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Family & Relationships How to Talk to Kids About Religion

00:16  03 july  2018
00:16  03 july  2018 Source:   sheknows.com

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I'm a Muslim-American, and Here's How I Talk to My Kids About Religion . Interestingly enough, as the political climate of religious fervor increases, the Pew Research Center's Religious Landscape Study shows a staggering eight percent decrease in the number of people who are absolutely certain

Here’s our age-by-age guide on how to talk to kids about racism. Read them picture books and show them TV shows and movies that celebrate kids of all colours, cultures and religions , but include examples of these kids doing everyday things so that they won’t see difference as exotic.

How to Talk to Kids About Religion: Celebrate World Religion Day © Getty Images/Hero Images. Design: Ashley Britton/SheKnows. Celebrate World Religion Day

These days (and in this country), the words "tolerance," "love" and "acceptance" seem to be increasingly hard to find — no matter your religion or creed. In fact, on Tuesday, the United States Supreme Court decided to uphold Trump's highly controversial travel ban, which prevents people from six predominately Muslim nations to enter the United States, in a 5 – 4 vote. In her dissent, Justice Sonia Sotomayor claimed the ban was "motivated by hostility and animus toward the Muslim faith."

Though appalling, the 5 – 4 vote, unfortunately, wasn't all that surprising. Throughout Trump's 18-month tenure in the White House, he and other elected officials have grown increasingly hostile toward nonwhite, non-Christian groups (calling Nazi sympathizers "very fine people," separating asylum-seeking families at the U.S. border, not condemning ongoing acts of violence toward Sikhs, Hindus and Muslims). Trump's biggest supporters had already condoned this behavior; now, the majority of the Supreme Court has joined them. The message to America's youth seems clear: You can bully people for their differences because the president says so.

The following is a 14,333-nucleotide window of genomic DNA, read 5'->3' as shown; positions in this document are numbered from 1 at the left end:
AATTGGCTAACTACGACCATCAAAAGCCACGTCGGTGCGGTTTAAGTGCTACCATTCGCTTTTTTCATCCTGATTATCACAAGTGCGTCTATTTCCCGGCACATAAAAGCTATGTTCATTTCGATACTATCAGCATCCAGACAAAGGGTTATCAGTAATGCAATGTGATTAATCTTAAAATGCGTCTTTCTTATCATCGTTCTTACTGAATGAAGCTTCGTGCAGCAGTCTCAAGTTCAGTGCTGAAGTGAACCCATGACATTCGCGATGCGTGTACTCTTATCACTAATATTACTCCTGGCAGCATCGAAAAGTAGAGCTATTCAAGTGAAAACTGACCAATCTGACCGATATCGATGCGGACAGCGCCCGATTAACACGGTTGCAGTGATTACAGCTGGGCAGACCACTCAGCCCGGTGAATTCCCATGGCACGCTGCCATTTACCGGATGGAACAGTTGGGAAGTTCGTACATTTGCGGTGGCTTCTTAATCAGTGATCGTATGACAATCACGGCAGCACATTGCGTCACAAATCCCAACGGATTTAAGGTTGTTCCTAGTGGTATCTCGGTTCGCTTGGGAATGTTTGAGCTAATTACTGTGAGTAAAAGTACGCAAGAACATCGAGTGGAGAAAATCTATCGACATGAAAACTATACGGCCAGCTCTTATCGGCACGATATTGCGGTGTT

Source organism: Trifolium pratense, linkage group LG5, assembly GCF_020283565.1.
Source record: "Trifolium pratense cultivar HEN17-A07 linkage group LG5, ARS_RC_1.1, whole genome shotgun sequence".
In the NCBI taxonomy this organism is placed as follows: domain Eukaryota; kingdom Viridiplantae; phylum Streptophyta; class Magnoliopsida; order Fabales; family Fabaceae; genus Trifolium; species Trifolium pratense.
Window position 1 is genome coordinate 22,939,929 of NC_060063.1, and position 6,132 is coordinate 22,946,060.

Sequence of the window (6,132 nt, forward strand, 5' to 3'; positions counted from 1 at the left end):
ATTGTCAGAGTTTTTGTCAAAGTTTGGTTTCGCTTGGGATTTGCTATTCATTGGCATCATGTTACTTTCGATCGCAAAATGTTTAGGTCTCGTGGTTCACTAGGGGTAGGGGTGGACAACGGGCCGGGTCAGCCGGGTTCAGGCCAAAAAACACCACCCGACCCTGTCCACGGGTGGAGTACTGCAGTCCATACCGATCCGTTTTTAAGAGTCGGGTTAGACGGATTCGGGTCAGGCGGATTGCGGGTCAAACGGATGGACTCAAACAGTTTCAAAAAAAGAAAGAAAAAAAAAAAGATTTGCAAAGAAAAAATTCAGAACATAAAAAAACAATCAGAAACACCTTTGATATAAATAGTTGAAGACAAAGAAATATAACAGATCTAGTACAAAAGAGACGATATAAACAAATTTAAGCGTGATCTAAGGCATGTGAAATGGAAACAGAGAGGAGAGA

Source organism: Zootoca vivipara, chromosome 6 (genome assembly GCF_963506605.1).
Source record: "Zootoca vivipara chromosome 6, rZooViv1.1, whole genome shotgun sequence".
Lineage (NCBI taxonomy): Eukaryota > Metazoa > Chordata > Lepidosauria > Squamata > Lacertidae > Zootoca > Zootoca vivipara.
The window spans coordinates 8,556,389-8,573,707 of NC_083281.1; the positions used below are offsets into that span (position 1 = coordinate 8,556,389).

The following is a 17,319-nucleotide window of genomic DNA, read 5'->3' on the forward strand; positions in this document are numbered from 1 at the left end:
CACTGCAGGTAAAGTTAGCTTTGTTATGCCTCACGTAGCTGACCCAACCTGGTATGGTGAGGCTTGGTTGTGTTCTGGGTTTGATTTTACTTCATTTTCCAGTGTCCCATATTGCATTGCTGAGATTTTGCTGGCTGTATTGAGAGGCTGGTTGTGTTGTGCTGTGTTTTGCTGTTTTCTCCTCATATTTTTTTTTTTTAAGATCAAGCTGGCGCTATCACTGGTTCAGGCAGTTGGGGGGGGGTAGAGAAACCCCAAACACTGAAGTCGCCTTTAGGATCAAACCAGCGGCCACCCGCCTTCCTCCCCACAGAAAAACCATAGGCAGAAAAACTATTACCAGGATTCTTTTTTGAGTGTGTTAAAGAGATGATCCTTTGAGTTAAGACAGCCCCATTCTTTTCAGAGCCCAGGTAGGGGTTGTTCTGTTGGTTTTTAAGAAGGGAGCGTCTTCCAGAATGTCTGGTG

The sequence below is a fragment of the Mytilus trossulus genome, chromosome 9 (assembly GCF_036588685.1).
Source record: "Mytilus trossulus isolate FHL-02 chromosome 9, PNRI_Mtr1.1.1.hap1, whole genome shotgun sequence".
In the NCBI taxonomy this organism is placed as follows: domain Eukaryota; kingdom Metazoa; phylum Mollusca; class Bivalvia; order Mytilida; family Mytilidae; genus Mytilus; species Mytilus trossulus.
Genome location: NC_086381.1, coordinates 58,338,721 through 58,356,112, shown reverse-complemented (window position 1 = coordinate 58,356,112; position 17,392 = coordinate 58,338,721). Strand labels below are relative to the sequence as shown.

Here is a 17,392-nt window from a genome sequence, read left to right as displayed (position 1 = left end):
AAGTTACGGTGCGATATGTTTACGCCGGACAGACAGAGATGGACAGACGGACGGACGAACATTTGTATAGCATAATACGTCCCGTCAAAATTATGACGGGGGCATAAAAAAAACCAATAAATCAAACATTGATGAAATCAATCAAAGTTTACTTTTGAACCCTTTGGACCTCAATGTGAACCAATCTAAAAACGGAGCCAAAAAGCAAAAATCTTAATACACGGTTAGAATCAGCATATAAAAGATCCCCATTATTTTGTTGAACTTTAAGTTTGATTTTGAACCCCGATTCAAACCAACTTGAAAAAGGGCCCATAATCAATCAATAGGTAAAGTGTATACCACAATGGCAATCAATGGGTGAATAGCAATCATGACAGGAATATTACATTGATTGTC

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He is author, most recently, of The Belief Book. … Regardless of your beliefs, if you have children, you will eventually have to talk to them about religion . So, what is the best way to teach kids about religion ? Teach facts and how to think.

Earlier this year, Wendy Thomas Russell wrote a book about raising children without religion called Relax, It’s Just God. She just did a wonderful interview about the topic on PBS NewsHour. How to Discipline Your Children Without Religion .

So, how can we teach children tolerance, love and acceptance when there's so much judgment surrounding us? For Anne Rose, president of the Board of the Humanists and Freethinkers of Cape Fear, that answer starts and ends with empathy through education.

"It's really important to understand religions and to have an academic background that includes an understanding of the world's religions," Rose told SheKnows. "Think about how influential religion is in every aspect of our lives: in literature, in politics. If you don't understand, you're not part of the greater conversation. ... If we don't want to 'other' people who are not like us, we have to have some understanding of what there is in the world. And not understanding makes you fearful and judgmental ... We should promote freedom of choice for everybody and understanding and conversation is important."

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The book offers helpful timelines for how to talk to kids about religion at every age and includes a handy appendix with the CliffsNotes version of each major religion of the world, along with ways to observe their holidays in a secular way.

Before kindergarten, kids are curious about spiritual expression and hungry to learn. Here’s how to teach them. No matter what we may think about religion , we want to be sure children are open to other possibilities.

There may come a time when your kids ask you what you believe. Should this happen, be honest. It's completely acceptable for you to share your beliefs with your child. Use these opportunities to ask them how they feel or if they have thoughts on various belief sets.

Finally, it's more than OK to admit that you don't have all of the answers. Rely on religious and scientific resources whenever needed, and most important, have fun.

Related Gallery: 9 Common Misperceptions About Religious Observances (Provided by Mental Floss)

1. WHAT'S WRONG: RAMADAN IS A HOLIDAY.: 9 Common Misperceptions About Religious Observances

Unaccompanied children on flight ended up at hotel with Frontier employee, family says .
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